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Patrick v. New York City Transit Authority

July 16, 2007

CHARLES PATRICK, PLAINTIFF,
v.
NEW YORK CITY TRANSIT AUTHORITY, DEFENDANT.



The opinion of the court was delivered by: Joseph F. Bianco, District Judge

MEMORANDUM AND ORDER

Pro se plaintiff Charles Patrick ("plaintiff") brings this action under the Age Discrimination in Employment Act ("ADEA"), 29 U.S.C. § 621 et seq., alleging that defendant New York City Transit Authority ("NYCTA") retaliated against him for filing a prior discrimination lawsuit against defendant.*fn1 Defendant moves, unopposed, for summary judgment pursuant to Federal Rule of Civil Procedure 56. Despite plaintiff's failure to oppose the motion, the Court independently conducted a review of the record and finds that summary judgment for defendant is warranted.*fn2

I. BACKGROUND

A. Facts

The facts, undisputed by plaintiff, are provided below. For the purposes of this motion, the Court notes that it has construed the facts in the light most favorable to the non-moving party - in this case, the plaintiff - "with all factual ambiguities resolved and all reasonable inferences drawn in his favor."*fn3 Capobianco v. City of New York, 422 F.3d 47, 50 n.1 (2d Cir. 2000) (citations omitted).

A. The Parties

Pursuant to Public Authorities Law § 1201 et seq., NYCTA is a public benefit corporation. See N.Y. Pub. Auth. Law § 1201(1). NYCTA was created by the State of New York for the purpose of operating transit facilities. (Def.'s 56.1 Stmt. ¶ 1.) Plaintiff began his employment with NYCTA in August 1970 as a Railroad Stock Assistant, and was promoted to Railroad Stock Worker Level II in 1974. (Pl.'s Dep. at 8-9.) According to the MTA's Rules and Regulations, which govern the operation of the New York City Transit System (see Affidavit of Patrick McGreal (hereinafter "McGreal Aff.") ¶ 18, Ex. B), the duties and responsibilities of a Railroad Stock Worker include, under direct supervision, receiving, checking, classifying, storing and distributing materials and supplies to the transit system's storerooms and facilities. (Id., Ex. B at 237.) The duties and responsibilities of a Railroad Stock Worker Level II include, under direct supervision, receiving, checking, classifying, storing, and distributing supplies and materials in the storerooms of NYCTA. (Id., at 238.) A Level II Railroad Stock Worker also drives, loads, and unloads or operates department vehicles; unpacks materials and supplies and counts sorts, marks and places them; takes inventory and fills requisition; separates obsolete and scrap materials, and keeps records. (Id.) The job descriptions are not exhaustive and employees may be called upon to perform duties that are generally covered by a job title, even though not specifically enumerated in the Rules and Regulations, but which the NYCTA is otherwise authorized to prescribe. (Id. ¶ 30, Ex. B at 237.)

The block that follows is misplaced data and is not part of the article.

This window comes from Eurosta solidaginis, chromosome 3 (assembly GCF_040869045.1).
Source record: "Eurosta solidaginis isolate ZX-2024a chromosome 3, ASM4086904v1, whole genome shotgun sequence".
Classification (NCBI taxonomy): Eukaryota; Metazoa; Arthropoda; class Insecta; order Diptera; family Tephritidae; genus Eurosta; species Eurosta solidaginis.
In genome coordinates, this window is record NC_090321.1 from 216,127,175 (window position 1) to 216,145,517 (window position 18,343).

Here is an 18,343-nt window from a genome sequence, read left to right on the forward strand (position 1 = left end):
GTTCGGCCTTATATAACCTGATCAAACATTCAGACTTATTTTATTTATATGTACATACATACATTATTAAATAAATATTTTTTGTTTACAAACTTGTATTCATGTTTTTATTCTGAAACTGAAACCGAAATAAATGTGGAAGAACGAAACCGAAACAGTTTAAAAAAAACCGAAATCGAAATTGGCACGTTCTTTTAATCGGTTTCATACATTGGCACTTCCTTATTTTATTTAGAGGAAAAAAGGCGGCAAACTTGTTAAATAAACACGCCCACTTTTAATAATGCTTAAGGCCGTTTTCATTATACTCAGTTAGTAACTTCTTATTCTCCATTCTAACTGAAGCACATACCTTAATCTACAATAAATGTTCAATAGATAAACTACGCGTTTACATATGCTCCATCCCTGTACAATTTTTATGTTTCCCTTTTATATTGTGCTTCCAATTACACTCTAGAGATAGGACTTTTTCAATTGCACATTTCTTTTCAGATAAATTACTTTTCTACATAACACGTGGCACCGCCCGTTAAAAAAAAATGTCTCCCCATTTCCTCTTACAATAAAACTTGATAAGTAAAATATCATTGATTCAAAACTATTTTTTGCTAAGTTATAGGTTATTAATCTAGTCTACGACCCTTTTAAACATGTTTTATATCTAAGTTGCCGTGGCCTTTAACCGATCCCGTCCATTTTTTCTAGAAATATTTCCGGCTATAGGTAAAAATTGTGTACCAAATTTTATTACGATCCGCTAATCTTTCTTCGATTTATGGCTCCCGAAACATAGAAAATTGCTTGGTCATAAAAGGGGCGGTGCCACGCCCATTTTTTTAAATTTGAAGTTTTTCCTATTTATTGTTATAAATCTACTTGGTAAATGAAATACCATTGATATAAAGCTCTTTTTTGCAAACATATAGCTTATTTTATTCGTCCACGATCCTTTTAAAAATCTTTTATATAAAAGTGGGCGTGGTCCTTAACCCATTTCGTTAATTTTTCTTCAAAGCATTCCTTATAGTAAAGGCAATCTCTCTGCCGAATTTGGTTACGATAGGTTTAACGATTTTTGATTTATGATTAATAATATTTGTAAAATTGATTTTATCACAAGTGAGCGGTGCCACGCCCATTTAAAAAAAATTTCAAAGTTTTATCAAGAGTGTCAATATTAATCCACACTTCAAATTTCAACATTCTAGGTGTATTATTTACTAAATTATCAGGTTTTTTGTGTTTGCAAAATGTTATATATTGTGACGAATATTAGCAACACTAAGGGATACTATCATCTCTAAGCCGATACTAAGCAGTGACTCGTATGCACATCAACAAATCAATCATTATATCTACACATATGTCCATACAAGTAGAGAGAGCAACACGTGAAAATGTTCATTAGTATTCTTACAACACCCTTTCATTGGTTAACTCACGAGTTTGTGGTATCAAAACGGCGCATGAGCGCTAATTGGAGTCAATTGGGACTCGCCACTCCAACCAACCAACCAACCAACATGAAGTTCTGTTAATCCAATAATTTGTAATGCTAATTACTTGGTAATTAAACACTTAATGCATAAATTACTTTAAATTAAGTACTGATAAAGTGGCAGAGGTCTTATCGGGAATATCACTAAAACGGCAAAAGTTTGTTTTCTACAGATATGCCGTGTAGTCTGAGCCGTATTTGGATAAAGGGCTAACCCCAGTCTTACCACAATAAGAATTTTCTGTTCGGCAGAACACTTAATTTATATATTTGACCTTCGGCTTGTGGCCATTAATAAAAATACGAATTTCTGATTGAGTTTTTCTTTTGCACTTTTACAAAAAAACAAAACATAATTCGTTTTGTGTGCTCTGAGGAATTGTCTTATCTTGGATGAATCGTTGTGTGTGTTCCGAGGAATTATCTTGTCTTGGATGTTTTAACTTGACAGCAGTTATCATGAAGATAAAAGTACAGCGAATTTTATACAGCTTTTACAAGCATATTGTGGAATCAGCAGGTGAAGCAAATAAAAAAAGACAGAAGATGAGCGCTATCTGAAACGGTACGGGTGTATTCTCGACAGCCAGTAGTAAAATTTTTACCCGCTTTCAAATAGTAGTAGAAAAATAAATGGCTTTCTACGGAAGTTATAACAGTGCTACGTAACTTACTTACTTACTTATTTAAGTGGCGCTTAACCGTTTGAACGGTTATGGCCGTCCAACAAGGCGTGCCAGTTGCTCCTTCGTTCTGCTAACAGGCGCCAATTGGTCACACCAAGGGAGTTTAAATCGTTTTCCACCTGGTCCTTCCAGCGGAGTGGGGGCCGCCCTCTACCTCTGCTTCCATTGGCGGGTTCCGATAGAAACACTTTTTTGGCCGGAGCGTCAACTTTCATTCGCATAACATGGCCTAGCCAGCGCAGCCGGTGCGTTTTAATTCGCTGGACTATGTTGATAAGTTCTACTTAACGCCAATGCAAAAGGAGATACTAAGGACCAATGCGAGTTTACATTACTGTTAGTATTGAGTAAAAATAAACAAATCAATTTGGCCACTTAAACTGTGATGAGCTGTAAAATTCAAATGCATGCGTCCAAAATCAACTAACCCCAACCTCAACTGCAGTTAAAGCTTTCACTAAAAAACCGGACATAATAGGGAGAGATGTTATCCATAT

B. Plaintiff's Prior Lawsuit

In 1999, plaintiff instituted an action against NYCTA in the United States District Court for the Eastern District of New York alleging discrimination based on his age in violation of the ADEA. See Patrick v. N.Y. City Transit Auth., 99-CV-1024 (RJD). That case was dismissed on summary judgment. (See id., Memorandum and Order dated March 2, 2004 (Doc. Entry # 32.); see also Pl.'s Dep. at 15.) Plaintiff instituted the present action alleging retaliation by defendant since December 1, 2001, in response to the filing of the discrimination suit.*fn4 (Compl. at 3-4.) Plaintiff's complaint alleges that plaintiff was subjected to excessive disciplinary action, seniority and union contract violations, and wrongful suspension. (Compl. at 4.)

C. Responsibilities and Regulations under the Collective Bargaining Agreement

Plaintiff, along with most Railroad Stock Workers, is represented by the Transport Workers Union, Local 100 (the "Union"). (McGreal Aff. ¶ 3.) NYCTA and the Union entered into a Collective Bargaining Agreement and subsequent Memorandum of Understanding which amended the Collective Bargaining Agreement, covering the time period of January 1, 2000 to December 15, 2005 (hereinafter referred to as the "CBA"). (Id.) The CBA contains provisions regarding the terms and conditions of employment of the employees represented by the Union. (Id.) The CBA also contains disciplinary and contract grievance processes for employees represented by the Union. (Id.) The disciplinary grievance process is a series of steps/hearings which culminates in arbitration. (Id., ¶ 4.)

Pursuant to the CBA, if an employee fails to appear on two occasions at any step hearing in the disciplinary grievance procedure, the grievance shall be deemed abandoned and the penalty imposed. (Id., ¶ 6.) Employees are to be notified of such hearings through personal service or by certified mail. (Id., Ex. A. at 40.) The Union or the employee may appeal disciplinary actions within five days of notification of the decision at Step I of the grievance process. (Id., ¶ 7.) The CBA requires that employees, the Union and the NYCTA strictly adhere to the time limits provided in Section II of the CBA. (Id., ¶ 8.)

The CBA also provides regulations regarding vacation time. Specifically, for an employee working in the Division of Supply Logistics, the CBA provides: